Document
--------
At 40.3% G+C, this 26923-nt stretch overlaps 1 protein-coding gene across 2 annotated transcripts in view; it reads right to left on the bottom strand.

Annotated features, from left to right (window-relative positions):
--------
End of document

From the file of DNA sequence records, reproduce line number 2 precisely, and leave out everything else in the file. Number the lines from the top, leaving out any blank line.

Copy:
Annotated features, from left to right (window-relative positions):